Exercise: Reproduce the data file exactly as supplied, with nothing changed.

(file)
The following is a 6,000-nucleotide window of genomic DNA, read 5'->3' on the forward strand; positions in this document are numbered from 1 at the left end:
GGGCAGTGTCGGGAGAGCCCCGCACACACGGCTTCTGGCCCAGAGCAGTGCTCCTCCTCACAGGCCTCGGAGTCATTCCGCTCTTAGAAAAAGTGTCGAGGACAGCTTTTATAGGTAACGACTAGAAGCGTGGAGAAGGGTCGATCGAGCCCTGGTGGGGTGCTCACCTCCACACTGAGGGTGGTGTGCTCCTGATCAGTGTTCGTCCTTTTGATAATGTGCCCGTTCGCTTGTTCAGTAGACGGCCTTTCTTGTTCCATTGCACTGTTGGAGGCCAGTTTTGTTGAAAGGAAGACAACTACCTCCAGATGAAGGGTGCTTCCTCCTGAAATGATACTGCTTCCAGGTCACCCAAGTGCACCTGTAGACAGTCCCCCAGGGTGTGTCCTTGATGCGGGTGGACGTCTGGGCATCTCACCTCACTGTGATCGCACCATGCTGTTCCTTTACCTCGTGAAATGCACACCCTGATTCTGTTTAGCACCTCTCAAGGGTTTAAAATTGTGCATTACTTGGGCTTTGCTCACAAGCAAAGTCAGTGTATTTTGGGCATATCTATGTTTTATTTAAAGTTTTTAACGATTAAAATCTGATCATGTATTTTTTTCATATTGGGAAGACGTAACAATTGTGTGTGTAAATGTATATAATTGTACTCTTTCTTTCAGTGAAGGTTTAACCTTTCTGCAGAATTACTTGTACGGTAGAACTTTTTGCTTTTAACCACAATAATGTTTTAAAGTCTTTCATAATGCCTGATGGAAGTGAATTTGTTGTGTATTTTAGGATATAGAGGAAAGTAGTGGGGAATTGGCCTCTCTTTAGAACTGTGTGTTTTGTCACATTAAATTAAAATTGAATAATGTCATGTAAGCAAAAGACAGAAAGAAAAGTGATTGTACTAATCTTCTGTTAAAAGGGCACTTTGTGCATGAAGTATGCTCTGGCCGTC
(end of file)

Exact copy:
The following is a 6,000-nucleotide window of genomic DNA, read 5'->3' on the forward strand; positions in this document are numbered from 1 at the left end:
GGGCAGTGTCGGGAGAGCCCCGCACACACGGCTTCTGGCCCAGAGCAGTGCTCCTCCTCACAGGCCTCGGAGTCATTCCGCTCTTAGAAAAAGTGTCGAGGACAGCTTTTATAGGTAACGACTAGAAGCGTGGAGAAGGGTCGATCGAGCCCTGGTGGGGTGCTCACCTCCACACTGAGGGTGGTGTGCTCCTGATCAGTGTTCGTCCTTTTGATAATGTGCCCGTTCGCTTGTTCAGTAGACGGCCTTTCTTGTTCCATTGCACTGTTGGAGGCCAGTTTTGTTGAAAGGAAGACAACTACCTCCAGATGAAGGGTGCTTCCTCCTGAAATGATACTGCTTCCAGGTCACCCAAGTGCACCTGTAGACAGTCCCCCAGGGTGTGTCCTTGATGCGGGTGGACGTCTGGGCATCTCACCTCACTGTGATCGCACCATGCTGTTCCTTTACCTCGTGAAATGCACACCCTGATTCTGTTTAGCACCTCTCAAGGGTTTAAAATTGTGCATTACTTGGGCTTTGCTCACAAGCAAAGTCAGTGTATTTTGGGCATATCTATGTTTTATTTAAAGTTTTTAACGATTAAAATCTGATCATGTATTTTTTTCATATTGGGAAGACGTAACAATTGTGTGTGTAAATGTATATAATTGTACTCTTTCTTTCAGTGAAGGTTTAACCTTTCTGCAGAATTACTTGTACGGTAGAACTTTTTGCTTTTAACCACAATAATGTTTTAAAGTCTTTCATAATGCCTGATGGAAGTGAATTTGTTGTGTATTTTAGGATATAGAGGAAAGTAGTGGGGAATTGGCCTCTCTTTAGAACTGTGTGTTTTGTCACATTAAATTAAAATTGAATAATGTCATGTAAGCAAAAGACAGAAAGAAAAGTGATTGTACTAATCTTCTGTTAAAAGGGCACTTTGTGCATGAAGTATGCTCTGGCCGTC